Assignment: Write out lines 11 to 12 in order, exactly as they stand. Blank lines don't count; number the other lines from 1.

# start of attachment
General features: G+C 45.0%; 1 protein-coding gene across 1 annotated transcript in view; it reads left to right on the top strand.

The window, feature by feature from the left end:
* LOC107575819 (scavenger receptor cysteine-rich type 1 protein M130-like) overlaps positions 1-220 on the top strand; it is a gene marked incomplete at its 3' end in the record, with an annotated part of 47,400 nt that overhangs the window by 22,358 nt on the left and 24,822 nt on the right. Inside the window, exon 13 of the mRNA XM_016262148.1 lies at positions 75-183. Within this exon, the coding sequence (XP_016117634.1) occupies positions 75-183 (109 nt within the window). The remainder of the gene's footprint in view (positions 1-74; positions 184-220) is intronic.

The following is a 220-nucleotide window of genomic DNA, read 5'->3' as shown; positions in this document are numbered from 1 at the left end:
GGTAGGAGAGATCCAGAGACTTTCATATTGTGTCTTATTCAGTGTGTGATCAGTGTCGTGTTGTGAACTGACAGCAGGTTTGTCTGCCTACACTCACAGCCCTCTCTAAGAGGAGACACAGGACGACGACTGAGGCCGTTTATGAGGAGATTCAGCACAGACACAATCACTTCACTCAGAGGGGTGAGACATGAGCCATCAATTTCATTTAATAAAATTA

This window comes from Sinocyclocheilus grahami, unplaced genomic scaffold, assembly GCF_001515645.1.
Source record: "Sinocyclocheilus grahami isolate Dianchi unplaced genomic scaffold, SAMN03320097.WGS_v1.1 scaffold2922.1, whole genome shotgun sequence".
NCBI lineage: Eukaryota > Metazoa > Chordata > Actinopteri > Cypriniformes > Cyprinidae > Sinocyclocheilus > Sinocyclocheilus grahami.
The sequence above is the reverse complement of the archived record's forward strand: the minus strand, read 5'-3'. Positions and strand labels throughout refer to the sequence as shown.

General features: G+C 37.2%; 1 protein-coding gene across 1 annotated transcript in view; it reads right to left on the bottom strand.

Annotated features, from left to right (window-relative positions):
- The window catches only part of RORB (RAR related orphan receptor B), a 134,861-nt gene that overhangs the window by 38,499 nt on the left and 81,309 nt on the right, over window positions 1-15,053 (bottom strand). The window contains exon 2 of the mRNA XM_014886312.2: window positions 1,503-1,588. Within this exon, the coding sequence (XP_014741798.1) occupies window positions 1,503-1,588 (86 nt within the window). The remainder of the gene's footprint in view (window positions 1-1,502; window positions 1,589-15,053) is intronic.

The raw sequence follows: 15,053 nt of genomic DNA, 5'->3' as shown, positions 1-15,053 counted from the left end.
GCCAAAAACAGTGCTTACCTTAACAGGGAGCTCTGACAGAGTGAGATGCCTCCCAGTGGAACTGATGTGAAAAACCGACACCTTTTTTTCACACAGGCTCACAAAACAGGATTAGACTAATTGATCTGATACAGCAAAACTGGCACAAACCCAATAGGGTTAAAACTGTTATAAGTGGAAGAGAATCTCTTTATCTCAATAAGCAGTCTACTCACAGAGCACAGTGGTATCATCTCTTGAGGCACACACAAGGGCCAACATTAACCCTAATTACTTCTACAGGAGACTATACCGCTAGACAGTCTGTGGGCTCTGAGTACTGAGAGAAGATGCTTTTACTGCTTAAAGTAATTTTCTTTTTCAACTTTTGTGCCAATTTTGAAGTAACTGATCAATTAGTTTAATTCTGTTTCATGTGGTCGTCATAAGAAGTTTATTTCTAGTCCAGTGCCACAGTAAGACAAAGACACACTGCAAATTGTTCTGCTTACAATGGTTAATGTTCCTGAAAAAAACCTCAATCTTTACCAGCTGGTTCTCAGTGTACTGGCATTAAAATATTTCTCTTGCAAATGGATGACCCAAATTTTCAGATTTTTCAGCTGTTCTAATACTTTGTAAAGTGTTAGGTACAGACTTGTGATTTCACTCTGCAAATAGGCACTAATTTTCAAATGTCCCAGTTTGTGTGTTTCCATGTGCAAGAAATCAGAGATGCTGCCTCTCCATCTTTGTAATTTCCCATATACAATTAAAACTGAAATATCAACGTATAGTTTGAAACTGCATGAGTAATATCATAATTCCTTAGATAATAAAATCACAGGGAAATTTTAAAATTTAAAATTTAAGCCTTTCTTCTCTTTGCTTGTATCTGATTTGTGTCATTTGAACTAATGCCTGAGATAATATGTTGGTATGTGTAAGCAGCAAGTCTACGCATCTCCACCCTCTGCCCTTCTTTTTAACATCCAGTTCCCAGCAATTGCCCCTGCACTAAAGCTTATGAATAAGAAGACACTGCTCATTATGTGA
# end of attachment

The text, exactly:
Annotated features, from left to right (window-relative positions):
- The window catches only part of RORB (RAR related orphan receptor B), a 134,861-nt gene that overhangs the window by 38,499 nt on the left and 81,309 nt on the right, over window positions 1-15,053 (bottom strand). The window contains exon 2 of the mRNA XM_014886312.2: window positions 1,503-1,588. Within this exon, the coding sequence (XP_014741798.1) occupies window positions 1,503-1,588 (86 nt within the window). The remainder of the gene's footprint in view (window positions 1-1,502; window positions 1,589-15,053) is intronic.